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WTIU Community Advisory Board Meeting

June 2, 2022     12:00pm

ZOOM MEETING LINK / RECORDING

https://iu.mediaspace.kaltura.com/media/t/1_bw31zghv

In Attendance:

WTIU Community Advisory Board Members:

John Bailey, Tom Bunger, Joan Curts, Pamela Davidson, Mark Edwards, Sally Gaskill, Mike Hefron, Cullen McCarty, Martha Nice, Lynn Schwartzberg

WTIU Community Advisory Board Members:

Alain Barker, Carolyn Calloway-Thomas, Lauren Dexter-Burns, Abby Henkel, Samantha Johnson-Helms, Miah Michaelsen, Matt Pierce, Judith Stewart, Nathan Watson

Staff Members/Others:

Mary Ducette, Brad Kimmel, Brent Molnar, Amy O’Shaughnessy, Joan Padawan, Marianne Woodruff

Agenda:

Introductions – Brent Molnar

A comprehensive Strategic Plan is coming together, and should be distributed to the CABs by mid-July.

The future of public media seems to be pointing towards convergence, as users seek to consume our content on more than one platform.  (Broadcast, YouTube, PBS/NPR Apps, Streaming) 

Behind the scenes, WFIU/WTIU currently share many resources in common to serve our Administrative, Corporate Development, Digital, Events, Membership and Marketing needs.  Content is currently separate/developed for each station’s individual broadcast platforms, but this may change in the future. 

As a result, the question of whether combining the WFIU-WTIU Community Advisory Boards could be of benefit to our organization, arose.  By combining the CABs, there could be advantages in sharing each board’s unique strengths - diverse perspectives, skill sets, areas of expertise, geographic representation, etc. - between the stations.

A converged CAB might also be able to support subcommittees focused on key areas defined in the 2023 Strategic Plan:

  • Advocacy
  • Content
  • Diversity Equity Inclusion
  • Development
  • Engagement
  • News (board suggestion)
  • Digital (board suggestion)

Station leadership is open to advice, cautions and recommendations related to whether a converged CAB makes sense. 

The following questions were presented to the board Members for consideration/discussion:

  • What concerns you about a prospective merger between the WFIU/WTIU CABs?
  • Are there things you would miss about an independent CAB structure?
  • If the CABs were to merge, how would you prefer to structure the meetings?
  • How could a merged CAB maintain a balance between the independent radio and TV initiatives?
  • What areas of committee service (advocacy, DEI, content, development, engagement) would you find of interest?
  • What could we do to ensure that your individual voice would be heard?
  • What advantages do you perceive, that we have not yet discussed?
  • What downsides, that we haven’t yet addressed, do you foresee?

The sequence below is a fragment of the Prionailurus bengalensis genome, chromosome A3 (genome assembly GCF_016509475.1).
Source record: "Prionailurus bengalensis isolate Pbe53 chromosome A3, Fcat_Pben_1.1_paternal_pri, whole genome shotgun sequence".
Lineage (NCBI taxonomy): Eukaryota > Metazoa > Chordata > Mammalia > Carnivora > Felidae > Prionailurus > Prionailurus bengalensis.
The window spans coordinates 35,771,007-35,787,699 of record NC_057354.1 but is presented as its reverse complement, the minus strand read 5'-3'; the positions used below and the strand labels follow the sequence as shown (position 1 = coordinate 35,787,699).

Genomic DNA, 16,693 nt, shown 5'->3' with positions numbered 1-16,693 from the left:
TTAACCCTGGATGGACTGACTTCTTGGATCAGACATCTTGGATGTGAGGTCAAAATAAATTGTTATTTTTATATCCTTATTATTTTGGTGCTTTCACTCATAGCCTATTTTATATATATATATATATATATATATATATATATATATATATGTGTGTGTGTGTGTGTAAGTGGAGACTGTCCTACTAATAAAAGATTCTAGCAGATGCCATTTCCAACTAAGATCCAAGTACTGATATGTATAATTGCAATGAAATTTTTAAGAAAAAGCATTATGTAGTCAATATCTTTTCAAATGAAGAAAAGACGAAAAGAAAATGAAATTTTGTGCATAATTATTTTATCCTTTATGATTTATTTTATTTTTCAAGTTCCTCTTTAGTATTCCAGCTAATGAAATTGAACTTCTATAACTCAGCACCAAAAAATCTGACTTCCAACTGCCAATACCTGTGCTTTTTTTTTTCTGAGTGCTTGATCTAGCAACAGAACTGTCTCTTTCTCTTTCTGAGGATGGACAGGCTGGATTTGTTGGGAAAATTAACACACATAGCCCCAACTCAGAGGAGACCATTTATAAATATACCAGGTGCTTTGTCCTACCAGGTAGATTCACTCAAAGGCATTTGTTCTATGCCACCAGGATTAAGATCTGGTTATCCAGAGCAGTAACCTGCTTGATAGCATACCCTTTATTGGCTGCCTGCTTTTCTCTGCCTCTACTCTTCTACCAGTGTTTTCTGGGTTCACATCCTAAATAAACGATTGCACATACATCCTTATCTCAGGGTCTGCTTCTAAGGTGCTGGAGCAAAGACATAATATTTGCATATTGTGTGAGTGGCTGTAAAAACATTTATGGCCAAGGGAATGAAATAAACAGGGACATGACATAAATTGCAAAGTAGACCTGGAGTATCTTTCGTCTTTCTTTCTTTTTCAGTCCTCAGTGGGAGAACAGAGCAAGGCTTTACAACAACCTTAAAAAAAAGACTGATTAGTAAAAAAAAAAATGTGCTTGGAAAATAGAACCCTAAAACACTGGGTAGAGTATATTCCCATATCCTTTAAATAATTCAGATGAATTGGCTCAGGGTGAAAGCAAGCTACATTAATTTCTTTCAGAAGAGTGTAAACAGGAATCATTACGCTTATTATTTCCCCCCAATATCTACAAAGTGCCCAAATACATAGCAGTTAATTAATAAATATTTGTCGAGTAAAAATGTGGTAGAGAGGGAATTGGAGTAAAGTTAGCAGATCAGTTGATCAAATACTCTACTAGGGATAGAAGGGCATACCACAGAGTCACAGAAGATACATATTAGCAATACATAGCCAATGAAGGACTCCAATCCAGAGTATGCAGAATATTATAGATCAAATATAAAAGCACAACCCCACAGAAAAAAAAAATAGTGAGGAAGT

In July, each station’s CAB will meet independently for further discussion.  A vote at each meeting will also be held to determine whether pursuing a converged CAB is a worthwhile endeavor.

NOTES FROM MEETING CHAT:

Mike Hefron and Carolyn Calloway-Thomas advocated for a small board size.

Mike Hefron pointed out that best practices for non-profit recommend a boards size of 7-14 people.  Over the course of the meeting, additional board members echoed that for a WFIU/WTIU converged board, 9-14 or 12-14 members seemed about right.

Miah Michaelsen suggested a small board merger group could be formed, or strategic working groups consisting of members from both station boards, could be formed first.  She also noted that board recruitment and retention has been challenging for many non-profit organizations in recent years, implying that a smaller board might be easier to maintain.

Judy Stewart suggested a board model consisting of a small board, with additional strategic subcommittees that have both board and non-board members.  This structure could also help with board recruitment in the future, as non-board committee members get a chance to ‘test the waters’ though committee work that relates to their areas of expertise.  Several Members expressed support for this idea.

Abby Henkel recommended that if a converged board is formed, then members could rotate off, and we wouldn’t need to fill seats so quickly.

Any decisions made about changing board structure/composition need to be future focused.

If a converged CAB is approved, operating charter/bylaws and policies would need to be reviewed and updated.

Board meetings should be structured with reports/updates issued in advance, so more time may be used for discussion/decision making while board members are present.  Issues related to either WTIU or WFIU could be identified for board input in advance also.

It was noted that the stations should make marketing for board recruitment more prominent on air and through our social/digital media outlets.

Nathan Watson emphasized that recruitment from outlying/smaller communities is important.  Several members agreed.

As board members are recruited, station leadership should clarify/define the role of an advisory board vs. a governing/fiduciary board.

Lauren Dexter-Burns stated that from a marketing standpoint, one identity for the stations/organization makes more sense, and could encompass multiple facets of our work (online, digital, TV, radio, etc.) – while strengthening/reinforcing recognition of the brand regardless of the platform on which users find it.

Others commented that while a merger (board and/or organization-wide identity) seems to make sense, how it is implemented/executed might be tricky.  What effect would combining station brand identities have on member support?

It’s all becoming “just media”.

Strategically, the thought behind converged resources, identity, and advisory boards is with the intent of a “stronger together” approach.

Future WTIU CAB Meetings

  • September 1, 2022
  • December, 1, 2022